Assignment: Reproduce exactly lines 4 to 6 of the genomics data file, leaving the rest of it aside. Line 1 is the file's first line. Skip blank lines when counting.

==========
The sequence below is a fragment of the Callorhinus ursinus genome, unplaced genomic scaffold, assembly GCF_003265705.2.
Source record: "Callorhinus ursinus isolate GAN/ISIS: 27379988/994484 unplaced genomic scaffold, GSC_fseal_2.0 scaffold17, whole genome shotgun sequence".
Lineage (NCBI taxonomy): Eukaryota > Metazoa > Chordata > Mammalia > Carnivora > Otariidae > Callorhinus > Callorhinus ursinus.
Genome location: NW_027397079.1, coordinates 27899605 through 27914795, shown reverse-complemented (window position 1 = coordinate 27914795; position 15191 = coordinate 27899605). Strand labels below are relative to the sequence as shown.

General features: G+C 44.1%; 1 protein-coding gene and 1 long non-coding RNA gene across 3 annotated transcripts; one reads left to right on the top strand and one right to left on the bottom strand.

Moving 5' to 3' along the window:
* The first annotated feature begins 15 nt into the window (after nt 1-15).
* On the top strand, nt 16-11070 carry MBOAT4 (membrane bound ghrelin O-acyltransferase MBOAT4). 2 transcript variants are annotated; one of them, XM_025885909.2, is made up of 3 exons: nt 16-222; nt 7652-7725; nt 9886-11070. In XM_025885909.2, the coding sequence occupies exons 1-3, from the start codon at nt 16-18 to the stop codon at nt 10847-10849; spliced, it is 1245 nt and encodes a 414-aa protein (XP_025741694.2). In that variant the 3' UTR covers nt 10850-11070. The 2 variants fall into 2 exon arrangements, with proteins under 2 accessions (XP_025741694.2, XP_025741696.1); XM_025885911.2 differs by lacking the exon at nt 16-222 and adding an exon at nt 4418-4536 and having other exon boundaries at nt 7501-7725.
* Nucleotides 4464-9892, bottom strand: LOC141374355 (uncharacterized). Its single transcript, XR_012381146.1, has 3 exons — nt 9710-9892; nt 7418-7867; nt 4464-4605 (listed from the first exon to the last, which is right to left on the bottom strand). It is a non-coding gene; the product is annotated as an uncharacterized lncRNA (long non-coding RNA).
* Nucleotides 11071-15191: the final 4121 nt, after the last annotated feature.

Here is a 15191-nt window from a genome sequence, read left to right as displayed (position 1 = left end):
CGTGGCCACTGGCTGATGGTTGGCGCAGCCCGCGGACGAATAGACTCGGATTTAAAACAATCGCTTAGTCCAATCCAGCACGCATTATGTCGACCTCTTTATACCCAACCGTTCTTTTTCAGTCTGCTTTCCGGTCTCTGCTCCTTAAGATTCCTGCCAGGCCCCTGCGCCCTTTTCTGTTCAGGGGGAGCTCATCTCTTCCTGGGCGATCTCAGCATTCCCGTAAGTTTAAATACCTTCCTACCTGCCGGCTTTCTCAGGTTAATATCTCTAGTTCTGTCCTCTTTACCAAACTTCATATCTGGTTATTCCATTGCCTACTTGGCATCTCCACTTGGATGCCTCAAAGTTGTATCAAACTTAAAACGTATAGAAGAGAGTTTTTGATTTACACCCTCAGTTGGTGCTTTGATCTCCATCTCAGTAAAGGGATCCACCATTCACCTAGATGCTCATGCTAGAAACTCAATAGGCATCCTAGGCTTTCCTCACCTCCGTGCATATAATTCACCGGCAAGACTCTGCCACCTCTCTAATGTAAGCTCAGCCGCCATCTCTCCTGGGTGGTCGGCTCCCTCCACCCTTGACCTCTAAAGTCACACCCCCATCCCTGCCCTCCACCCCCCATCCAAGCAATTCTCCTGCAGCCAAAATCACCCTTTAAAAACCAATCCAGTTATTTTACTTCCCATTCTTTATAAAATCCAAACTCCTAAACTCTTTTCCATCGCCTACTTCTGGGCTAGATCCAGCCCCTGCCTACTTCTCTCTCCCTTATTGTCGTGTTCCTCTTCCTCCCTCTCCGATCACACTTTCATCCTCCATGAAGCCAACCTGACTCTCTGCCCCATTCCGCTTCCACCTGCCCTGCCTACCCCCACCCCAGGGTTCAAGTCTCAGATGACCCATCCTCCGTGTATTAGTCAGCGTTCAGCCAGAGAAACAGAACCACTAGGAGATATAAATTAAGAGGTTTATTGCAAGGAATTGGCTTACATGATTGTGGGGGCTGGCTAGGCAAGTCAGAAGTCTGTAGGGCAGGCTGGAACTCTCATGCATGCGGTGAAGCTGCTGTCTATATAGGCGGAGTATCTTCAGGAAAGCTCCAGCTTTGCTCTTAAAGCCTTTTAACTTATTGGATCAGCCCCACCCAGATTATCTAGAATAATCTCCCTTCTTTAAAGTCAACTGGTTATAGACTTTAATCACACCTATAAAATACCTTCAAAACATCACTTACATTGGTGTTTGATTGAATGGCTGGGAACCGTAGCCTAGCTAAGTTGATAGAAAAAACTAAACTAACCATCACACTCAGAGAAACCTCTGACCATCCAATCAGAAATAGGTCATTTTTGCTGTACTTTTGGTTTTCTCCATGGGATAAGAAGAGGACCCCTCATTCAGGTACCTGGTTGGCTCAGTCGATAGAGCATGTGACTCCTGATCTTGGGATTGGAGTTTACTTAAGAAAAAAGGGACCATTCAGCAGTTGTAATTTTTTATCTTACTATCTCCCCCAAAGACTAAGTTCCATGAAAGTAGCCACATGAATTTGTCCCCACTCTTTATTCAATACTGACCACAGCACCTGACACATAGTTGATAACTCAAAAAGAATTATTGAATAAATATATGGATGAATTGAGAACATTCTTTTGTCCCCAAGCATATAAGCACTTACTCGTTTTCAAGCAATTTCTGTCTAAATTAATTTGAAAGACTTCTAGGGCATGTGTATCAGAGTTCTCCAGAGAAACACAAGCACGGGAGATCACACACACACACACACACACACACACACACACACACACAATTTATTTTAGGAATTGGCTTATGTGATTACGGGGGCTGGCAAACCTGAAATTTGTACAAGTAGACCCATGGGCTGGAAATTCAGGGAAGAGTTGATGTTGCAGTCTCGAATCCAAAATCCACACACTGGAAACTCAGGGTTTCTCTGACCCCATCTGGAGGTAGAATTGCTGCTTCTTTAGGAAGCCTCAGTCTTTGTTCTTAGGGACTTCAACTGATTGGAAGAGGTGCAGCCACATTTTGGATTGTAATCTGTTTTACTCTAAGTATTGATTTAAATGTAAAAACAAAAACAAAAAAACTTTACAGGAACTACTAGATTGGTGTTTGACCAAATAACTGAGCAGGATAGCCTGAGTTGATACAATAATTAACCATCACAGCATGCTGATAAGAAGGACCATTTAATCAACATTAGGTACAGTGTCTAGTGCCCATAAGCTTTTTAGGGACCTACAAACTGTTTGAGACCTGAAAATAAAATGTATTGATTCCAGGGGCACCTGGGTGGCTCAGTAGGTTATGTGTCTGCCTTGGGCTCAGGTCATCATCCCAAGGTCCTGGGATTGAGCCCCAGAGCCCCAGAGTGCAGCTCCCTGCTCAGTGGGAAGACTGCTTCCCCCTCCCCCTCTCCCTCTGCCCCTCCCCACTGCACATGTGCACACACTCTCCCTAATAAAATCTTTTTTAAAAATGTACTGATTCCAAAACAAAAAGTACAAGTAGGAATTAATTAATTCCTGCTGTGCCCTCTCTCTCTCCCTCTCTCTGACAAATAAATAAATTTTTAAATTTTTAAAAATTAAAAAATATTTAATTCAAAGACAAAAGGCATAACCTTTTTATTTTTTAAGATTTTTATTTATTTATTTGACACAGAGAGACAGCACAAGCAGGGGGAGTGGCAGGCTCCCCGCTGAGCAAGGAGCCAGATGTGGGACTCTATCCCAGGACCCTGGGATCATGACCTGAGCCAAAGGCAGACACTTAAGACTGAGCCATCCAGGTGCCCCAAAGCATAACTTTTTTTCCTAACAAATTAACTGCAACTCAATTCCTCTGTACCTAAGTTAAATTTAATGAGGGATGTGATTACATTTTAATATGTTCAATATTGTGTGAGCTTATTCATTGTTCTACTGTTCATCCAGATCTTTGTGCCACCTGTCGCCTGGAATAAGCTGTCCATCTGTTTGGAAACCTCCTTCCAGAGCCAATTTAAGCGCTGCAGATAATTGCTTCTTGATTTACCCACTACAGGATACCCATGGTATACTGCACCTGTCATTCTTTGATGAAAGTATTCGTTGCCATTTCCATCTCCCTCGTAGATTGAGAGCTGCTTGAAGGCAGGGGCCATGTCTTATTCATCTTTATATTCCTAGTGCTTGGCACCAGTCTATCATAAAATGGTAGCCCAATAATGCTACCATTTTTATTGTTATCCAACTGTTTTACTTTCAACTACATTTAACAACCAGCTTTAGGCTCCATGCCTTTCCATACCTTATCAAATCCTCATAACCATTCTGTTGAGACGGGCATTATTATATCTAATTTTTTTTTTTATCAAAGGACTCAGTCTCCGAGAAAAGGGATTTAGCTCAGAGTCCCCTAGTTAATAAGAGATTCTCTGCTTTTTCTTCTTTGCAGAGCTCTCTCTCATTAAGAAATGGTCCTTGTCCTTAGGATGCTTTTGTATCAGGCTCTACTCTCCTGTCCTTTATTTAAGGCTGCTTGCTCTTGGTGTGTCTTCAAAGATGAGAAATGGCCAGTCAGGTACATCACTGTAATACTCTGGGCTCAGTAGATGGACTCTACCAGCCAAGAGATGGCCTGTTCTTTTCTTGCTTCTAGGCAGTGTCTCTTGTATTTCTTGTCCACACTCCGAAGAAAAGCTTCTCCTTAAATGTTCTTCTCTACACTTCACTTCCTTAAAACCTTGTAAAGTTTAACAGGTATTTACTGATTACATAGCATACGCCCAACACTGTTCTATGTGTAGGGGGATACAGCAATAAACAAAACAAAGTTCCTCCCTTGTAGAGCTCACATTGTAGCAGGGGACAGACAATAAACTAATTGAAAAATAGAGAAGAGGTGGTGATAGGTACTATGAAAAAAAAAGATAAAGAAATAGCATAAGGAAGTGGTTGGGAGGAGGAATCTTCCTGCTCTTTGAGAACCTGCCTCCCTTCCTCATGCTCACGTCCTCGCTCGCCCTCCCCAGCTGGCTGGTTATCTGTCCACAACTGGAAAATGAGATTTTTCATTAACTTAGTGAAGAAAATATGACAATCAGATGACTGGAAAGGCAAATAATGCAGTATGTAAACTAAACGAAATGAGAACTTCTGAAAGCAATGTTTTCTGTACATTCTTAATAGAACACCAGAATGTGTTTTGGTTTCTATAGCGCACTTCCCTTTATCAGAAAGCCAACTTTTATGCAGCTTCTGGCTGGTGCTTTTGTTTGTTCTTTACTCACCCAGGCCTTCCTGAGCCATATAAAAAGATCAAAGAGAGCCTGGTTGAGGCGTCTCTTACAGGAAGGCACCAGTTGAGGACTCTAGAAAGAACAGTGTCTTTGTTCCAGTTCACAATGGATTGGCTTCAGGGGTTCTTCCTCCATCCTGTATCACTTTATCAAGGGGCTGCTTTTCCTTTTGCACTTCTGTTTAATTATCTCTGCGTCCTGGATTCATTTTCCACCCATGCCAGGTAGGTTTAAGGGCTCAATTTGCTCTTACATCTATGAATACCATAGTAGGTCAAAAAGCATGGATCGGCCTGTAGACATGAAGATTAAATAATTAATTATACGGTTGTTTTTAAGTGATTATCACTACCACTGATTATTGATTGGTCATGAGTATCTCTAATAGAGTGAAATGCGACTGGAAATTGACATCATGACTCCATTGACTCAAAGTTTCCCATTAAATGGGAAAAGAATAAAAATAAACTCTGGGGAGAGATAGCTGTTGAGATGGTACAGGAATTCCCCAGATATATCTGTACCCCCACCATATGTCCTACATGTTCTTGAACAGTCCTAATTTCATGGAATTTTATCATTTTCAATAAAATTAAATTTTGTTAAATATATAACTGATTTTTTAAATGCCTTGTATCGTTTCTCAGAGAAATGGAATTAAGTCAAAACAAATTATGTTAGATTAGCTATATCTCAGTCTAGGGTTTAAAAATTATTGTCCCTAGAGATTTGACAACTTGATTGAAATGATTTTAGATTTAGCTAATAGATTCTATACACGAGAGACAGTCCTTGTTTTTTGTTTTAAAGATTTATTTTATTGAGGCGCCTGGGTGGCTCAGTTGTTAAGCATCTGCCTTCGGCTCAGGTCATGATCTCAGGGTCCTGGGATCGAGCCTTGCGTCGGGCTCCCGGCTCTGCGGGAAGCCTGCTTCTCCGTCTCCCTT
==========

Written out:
Genome location: NW_027397079.1, coordinates 27899605 through 27914795, shown reverse-complemented (window position 1 = coordinate 27914795; position 15191 = coordinate 27899605). Strand labels below are relative to the sequence as shown.

General features: G+C 44.1%; 1 protein-coding gene and 1 long non-coding RNA gene across 3 annotated transcripts; one reads left to right on the top strand and one right to left on the bottom strand.

Moving 5' to 3' along the window: